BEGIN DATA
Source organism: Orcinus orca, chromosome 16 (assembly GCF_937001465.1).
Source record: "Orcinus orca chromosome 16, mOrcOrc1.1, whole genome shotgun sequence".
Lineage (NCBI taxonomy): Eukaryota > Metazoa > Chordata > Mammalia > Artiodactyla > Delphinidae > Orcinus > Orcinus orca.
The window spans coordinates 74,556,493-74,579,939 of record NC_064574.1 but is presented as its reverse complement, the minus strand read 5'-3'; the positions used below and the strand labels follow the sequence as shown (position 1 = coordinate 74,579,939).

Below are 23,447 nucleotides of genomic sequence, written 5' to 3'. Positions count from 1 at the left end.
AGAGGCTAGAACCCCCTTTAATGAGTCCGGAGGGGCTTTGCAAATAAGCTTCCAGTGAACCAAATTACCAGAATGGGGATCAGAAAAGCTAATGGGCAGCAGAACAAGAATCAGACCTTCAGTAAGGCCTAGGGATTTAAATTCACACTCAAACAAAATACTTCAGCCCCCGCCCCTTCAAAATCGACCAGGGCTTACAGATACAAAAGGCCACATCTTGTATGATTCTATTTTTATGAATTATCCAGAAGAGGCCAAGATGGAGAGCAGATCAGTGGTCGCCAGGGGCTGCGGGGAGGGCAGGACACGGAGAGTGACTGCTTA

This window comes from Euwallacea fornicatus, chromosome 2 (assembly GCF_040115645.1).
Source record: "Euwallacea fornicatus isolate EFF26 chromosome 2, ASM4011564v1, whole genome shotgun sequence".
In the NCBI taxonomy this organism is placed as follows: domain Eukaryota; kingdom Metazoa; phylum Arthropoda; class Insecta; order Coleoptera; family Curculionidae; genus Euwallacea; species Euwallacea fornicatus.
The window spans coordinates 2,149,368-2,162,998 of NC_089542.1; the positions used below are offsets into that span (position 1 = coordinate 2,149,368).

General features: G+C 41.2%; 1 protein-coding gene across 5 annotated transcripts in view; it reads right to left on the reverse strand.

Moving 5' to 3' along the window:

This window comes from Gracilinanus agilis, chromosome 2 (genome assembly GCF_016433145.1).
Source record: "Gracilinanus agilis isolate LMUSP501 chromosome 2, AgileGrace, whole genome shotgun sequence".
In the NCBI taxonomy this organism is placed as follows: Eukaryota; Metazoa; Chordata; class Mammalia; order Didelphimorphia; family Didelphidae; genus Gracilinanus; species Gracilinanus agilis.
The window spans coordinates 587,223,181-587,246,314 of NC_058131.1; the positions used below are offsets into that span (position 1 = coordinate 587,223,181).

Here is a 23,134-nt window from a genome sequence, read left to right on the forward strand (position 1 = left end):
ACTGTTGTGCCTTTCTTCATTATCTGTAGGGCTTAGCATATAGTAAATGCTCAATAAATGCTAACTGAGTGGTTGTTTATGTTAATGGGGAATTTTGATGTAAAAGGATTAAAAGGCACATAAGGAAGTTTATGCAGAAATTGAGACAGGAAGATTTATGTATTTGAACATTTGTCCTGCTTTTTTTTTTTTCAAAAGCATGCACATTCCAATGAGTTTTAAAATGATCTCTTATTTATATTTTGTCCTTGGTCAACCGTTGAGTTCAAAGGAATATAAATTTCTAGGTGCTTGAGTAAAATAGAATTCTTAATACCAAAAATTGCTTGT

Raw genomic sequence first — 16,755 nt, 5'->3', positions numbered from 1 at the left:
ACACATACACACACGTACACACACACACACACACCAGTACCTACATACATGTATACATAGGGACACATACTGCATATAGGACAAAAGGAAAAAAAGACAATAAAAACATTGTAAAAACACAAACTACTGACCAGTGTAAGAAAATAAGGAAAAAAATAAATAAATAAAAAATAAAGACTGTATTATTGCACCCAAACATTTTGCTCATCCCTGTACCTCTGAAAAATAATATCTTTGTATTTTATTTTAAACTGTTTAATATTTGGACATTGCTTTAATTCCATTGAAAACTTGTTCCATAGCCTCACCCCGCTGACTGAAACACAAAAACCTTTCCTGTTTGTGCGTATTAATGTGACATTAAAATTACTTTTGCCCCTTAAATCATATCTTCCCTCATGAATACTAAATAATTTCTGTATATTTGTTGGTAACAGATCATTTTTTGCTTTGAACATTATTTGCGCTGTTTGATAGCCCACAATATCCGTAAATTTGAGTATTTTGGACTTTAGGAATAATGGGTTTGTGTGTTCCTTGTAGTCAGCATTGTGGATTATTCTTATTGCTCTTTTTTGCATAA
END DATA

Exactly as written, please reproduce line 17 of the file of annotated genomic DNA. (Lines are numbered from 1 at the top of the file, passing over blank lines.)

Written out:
Here is a 23,134-nt window from a genome sequence, read left to right on the forward strand (position 1 = left end):